It was shortly after I started working at Newfoundland Quarterly that a young writer named Mike Heffernan sent in a submission, a chapter from a book he was writing.
It was titled Madhouse, and was about the Ocean Ranger. It was an interview with Dave Russell, a roustabout with ODECO, the American company who owned and operated the Ranger and leased it to Mobil.
It was riveting, and I knew it would read well in NQ.
Mike had published some fiction before, but was now beginning to concentrate on oral history. He is a good interviewer and serious and meticulous with his background research.
At that time I was doing the M.Phil. program and was getting interested in a kind of theatre called documentary, or verbatim, theatre.
These were scripts based on interviews with real people, and were often presented with minimal props and sets and with actors playing multiple roles (two things I really like both as a playwright and as an audience member).
Madhouse, told in Dave’s own words, had colour, texture, authority.
“We’re not right — it doesn’t feel right. We’re listing too far to portside.”
“That Saturday before, at about six in the morning, I happened to look at the railing in relation to the horizon,” he said.
“It was obvious we had a list. Right away I went into the office. ‘There’s a problem on deck. We’re not right — it doesn’t feel right. We’re listing too far to portside.’”
Sold out run
When Mike’s Rig: An Oral History of the Ocean Ranger Disaster came out (Creative Publishing, 2009), I read it in pretty much one sitting. I knew it could be a play.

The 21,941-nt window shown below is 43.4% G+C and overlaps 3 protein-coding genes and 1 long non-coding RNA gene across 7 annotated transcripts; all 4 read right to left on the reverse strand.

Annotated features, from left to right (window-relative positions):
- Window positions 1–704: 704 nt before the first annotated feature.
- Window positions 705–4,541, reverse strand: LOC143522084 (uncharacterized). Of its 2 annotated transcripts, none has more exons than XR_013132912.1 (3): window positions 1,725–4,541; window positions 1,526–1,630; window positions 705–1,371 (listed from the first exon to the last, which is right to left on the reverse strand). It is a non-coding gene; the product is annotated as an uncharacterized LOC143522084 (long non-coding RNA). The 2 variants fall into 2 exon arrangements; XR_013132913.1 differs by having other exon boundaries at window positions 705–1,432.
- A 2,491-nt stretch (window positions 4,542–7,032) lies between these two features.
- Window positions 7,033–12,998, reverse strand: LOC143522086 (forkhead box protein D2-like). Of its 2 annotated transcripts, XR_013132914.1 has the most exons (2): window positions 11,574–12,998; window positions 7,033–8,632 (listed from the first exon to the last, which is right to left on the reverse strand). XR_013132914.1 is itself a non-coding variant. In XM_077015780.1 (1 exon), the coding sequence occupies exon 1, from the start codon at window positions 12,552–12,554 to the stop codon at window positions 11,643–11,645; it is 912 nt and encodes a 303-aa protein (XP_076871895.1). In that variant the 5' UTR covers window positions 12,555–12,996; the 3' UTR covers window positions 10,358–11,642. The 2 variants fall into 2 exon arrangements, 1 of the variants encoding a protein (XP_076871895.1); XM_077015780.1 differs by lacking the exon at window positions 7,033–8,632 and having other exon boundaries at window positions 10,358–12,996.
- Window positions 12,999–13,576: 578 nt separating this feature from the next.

I called Mike and asked if I could experiment with turning it into a script, and he said sure. The first version, staged at the Barbara Barrett Theatre in the St. John’s Arts and Culture Centre in 2012, had a cast of 11, playing 28 characters.
It sold out but there was no talk of extending the run: 11 was just too big a cast, it wasn’t feasible.
A year or so later I was invited to contribute a reading to an Arts on Oceans event one evening at The Rocket in St. John’s.
Six actors and I met and cut the script into a shorter version (the play was never very long, running time about 55 minutes).
The night of the reading, we were the last of four presentations (also pivoting around artistic uses of historical research), and everything was running very late.
As we took the stage, I remember thinking, “Oh, this poor audience, they must be so tired by now, and now they have to sit and listen to us.”
“This story needs to be told again.”
But they were captivated by it. Some to the point of tears.
I was astonished; I thought, “This story needs to be told again.”
And then, the executive director of Memorial’s Office of Public Engagement, (and my boss, as it happens) Dr. Robert Greenwood, who was amongst those listening, came up to thank the cast and told us he’d worked on the Ranger, and missed the sinking by a day.
So we knew we had to rework and remount it.
This new version has six actors (and one new character), but what happened Feb. 14-15, 1982, is still the hub it all revolves around: the attitudes and environment and tragedy of the Ranger.
I am old enough to remember the storm. It was terrible. But that extreme weather was not the sole agent that sank the Ranger. It’s important to remember what happened.
And it’s vital it not happen again.
Rig: Voices From the Ocean Ranger, running at The Rooms for three nights only, Feb. 14-16, features Janet Edmonds, Aiden Flynn, Stephen Lush, Steve Oates, Wendi Smallwood and Marquita Walsh. Tickets are available by calling 709-757-8090 or at the door. Running time: under an hour.